Watch Dr. Ganesh V. Raj, from UT Southwestern Medical Center, discuss surgery for localized disease, during the CURE Educated Patient Prostate Cancer Summit.
The ability and track record of a surgeon is of utmost importance when a patient with prostate cancer is selecting the team that may operate on them and potentially remove the organ, according to an expert.
Dr. Ganesh V. Raj, The Dr. Paul Peters Chair in Urology at UT Southwestern Medical Center in Dallas, Texas, recently discussed the role of surgery and active surveillance for prostate cancer during CURE®’s Educated Patient® Prostate Cancer Summit. Moreover, Raj highlighted how decisions to treat are made and how advances have been made over the years to ensure that patients retain their ability to get an erection and don’t experience incontinence.
Is the Prostate Cancer Localized?
Before a treatment decision is made, providers assess if the disease is localized to the prostate or if it has metastasized — or spread to other nearby organs or lymph nodes. Raj explained that if the cancer is localized to the prostate, then surgery, radiation or even active surveillance (routine follow-up and testing to ensure the disease isn’t growing) are all viable treatment options. However, if a patient has metastatic prostate cancer, then localized treatments — such as surgery — are not often possible. Instead, patients will often be treated with chemotherapy, immunotherapy or hormonal therapy.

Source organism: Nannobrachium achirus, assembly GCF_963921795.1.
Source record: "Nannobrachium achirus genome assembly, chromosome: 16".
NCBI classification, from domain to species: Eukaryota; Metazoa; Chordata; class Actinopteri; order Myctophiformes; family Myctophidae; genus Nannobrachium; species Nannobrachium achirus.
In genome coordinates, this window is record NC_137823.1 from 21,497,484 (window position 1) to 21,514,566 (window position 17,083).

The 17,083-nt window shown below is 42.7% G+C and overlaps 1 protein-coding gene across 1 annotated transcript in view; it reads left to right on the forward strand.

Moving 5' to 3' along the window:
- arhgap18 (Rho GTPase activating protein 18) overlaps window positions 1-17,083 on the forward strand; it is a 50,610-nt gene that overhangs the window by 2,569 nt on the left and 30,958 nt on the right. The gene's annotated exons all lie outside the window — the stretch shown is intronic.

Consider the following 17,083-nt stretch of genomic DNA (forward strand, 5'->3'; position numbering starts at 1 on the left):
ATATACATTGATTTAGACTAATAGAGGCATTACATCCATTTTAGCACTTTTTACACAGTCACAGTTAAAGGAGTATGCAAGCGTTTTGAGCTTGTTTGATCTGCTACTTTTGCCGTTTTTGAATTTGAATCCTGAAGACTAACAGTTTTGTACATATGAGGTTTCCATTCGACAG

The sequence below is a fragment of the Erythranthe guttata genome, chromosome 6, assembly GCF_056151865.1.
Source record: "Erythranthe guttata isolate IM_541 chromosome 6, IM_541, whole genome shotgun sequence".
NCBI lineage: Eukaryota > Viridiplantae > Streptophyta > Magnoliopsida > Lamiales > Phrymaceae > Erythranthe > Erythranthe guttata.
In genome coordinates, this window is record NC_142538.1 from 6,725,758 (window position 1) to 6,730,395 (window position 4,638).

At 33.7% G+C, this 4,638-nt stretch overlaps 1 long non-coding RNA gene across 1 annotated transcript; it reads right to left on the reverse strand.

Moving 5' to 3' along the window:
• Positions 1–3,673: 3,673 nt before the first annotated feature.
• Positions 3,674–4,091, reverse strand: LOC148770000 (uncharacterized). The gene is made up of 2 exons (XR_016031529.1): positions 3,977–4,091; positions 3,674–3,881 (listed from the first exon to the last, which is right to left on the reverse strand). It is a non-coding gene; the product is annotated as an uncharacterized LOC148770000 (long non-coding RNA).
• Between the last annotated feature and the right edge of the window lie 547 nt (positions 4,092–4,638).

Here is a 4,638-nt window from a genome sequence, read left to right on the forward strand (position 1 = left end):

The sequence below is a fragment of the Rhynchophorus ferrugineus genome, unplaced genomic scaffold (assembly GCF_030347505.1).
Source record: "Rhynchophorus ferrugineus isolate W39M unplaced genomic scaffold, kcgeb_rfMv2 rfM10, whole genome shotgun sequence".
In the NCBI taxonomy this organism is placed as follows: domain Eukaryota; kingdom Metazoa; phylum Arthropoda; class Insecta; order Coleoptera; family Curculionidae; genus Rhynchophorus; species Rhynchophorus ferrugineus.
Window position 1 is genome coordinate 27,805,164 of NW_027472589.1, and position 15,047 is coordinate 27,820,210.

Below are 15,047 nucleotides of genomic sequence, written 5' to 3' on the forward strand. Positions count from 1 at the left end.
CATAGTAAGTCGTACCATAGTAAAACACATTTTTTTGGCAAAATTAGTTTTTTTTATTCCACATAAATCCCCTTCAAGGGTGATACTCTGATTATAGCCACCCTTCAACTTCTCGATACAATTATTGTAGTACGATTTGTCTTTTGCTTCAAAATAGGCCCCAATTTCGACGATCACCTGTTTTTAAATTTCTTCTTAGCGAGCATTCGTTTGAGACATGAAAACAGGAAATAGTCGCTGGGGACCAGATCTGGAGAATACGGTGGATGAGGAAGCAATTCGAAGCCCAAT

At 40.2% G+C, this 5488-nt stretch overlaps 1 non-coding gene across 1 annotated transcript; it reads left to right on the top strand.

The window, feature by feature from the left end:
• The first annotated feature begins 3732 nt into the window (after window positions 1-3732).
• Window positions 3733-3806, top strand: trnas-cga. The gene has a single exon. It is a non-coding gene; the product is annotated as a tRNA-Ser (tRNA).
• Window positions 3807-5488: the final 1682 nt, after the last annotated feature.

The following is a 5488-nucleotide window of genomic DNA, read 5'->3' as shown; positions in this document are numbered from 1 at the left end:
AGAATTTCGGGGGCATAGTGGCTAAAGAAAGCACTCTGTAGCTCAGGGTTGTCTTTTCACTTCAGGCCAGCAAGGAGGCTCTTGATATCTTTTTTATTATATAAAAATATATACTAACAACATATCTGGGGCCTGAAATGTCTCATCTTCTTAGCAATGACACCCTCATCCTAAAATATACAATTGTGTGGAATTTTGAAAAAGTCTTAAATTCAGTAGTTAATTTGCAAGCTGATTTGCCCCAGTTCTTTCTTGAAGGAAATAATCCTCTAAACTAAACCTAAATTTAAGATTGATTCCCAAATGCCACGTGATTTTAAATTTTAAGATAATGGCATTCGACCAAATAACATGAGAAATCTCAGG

Providers also often use disease staging and a Gleason score to identify which treatment options may be best suited for certain patients. For instance, Raj noted that stage 1, 2 and 3 prostate cancer is confined to the prostate. Whereas stage 4 disease has spread outside of the prostate. The Gleason score is used by providers as a grading system to essentially identify if patients fall into certain risk groups. For instance, a patient who is considered very low-risk, meaning their tumor(s) are likely to cause no harm to the patient, is recommended to undergo active surveillance.
Ultimately, Raj said, the decision to treat and how to treat is based on these risks. And that decision is broken down into three categories, according to Raj.
First, what is the risk of disease recurrence? If the risk is determined to be low, then is surgery really necessary? But, if the risk of recurrence is intermediate or high, then, he said, surgery provides more benefit than risk. Another way to look at the decision to treat with surgery or any other modality, he said, is to assess the patient’s life expectancy. If surgery, chemotherapy or even radiation provide the potential for the patient to live a long life and eventually die of a cause that is not the prostate cancer, then those treatments should be strongly considered.
The Evolution of Prostate Cancer Surgery
While many patients dread the idea of surgery, Raj explained that the procedure has drastically evolved since it was first performed in 1904 at Johns Hopkins Hospital in Baltimore.